Surface 2.0

Soon after the successful launch of the first version of the Microsoft Surface, the researchers and developers started to work even harder on the device and started to work out charms. And as a result Surface 2.0 has just hit the market.

What’s New

The device has undergone a major facelift slimming down its to a merely 4″ thick which is very slimmer than the Surface 1.0 device which was almost 21″. Surface 1.0 was targeted to be a table top device making it unwelcoming in few places whereas the newer one can also be wall mounted. Let me run a comparison of the technical specification of both the devices.


Surface 1.0

Surface 2.0


Table Top

Table Top / Wall Mountable

Display Size



Screen Resolution

1024 X 768

1920 X 1080 (Full HD)

Hardware Spec (May vary from Devices)




Intel Core 2 Duo E6420 – Intel Xeon 5150

AMD X2 Dual Core 245E


2 GB – 4 GB




AMD Raedon HD6750M

Dimensions (W X H X D) Inches

42 X 22  X 21

43 X 27 X 4

 Both the devices supports Wi Fi and Bluetooth. The Samsung SUR40 is the official device available in the market as of now. Where as tailor made devices are provided as per the demand.

The new Surface device takes advantage of the Windows 7 GUI making it more efficient and rich than its predecessor. Also the device and applications are more streamlined to perform niche and touch response to perfection.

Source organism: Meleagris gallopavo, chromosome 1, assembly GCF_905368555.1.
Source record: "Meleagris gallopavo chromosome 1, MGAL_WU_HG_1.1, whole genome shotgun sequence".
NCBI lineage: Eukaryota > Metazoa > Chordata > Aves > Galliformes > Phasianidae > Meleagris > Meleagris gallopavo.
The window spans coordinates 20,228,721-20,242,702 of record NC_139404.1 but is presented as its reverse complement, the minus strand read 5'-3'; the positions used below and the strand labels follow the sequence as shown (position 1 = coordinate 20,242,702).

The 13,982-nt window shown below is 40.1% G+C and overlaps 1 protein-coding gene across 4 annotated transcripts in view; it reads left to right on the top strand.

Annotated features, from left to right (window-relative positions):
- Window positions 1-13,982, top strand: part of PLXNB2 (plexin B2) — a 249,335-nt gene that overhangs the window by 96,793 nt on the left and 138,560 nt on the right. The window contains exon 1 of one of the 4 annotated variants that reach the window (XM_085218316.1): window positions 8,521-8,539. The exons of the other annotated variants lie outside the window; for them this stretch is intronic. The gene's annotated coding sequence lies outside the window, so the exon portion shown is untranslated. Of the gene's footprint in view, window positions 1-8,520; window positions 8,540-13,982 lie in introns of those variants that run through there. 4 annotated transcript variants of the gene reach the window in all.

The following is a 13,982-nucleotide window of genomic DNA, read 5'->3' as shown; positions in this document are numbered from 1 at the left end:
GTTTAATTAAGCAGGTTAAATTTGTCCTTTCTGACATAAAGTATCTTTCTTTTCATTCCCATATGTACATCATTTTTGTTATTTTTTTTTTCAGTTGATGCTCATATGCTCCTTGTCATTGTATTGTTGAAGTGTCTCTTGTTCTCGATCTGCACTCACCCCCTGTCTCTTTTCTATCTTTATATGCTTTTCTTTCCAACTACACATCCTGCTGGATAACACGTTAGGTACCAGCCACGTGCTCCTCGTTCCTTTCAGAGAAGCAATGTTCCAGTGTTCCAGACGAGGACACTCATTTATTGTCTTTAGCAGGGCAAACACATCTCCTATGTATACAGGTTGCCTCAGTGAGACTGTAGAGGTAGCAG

You can also now interact with the device using their PowerShell scripts and also remote administer device which would be one of the best feature for any developer.

The Surface 2.0 SDK also exposes more controls and features to the developers for building application which we will be talking through out this series. 

Pixel Sense

The Surface 2.0 uses the Pixel Sense technology; instead of relying on the camera. Pixel Sense on the current device act as the eye of the device which senses everything from touch, movements to objects and tags placed at the top of it.

Pixel Sense Technology

The Pixel Sense Technology Explained.


IR LEDs are placed below the screen which emits the infra-red light from the inner side of the screen. The object which is placed at the top of the screen reflects the IR light giving helping to identify the location and the physical appearance of the object in terms of pixel. These calculation is done by Pixel Sense processor which converts the reflection to the corresponding signal. The processor doesn’t rely on the reflection signal alone; to make a perfect outcome it also gets the input from various other sensors on the device and gets its match.

We will discuss more about the device internals in my next article.

Programming With Microsoft Surface 2.0 – Part 2
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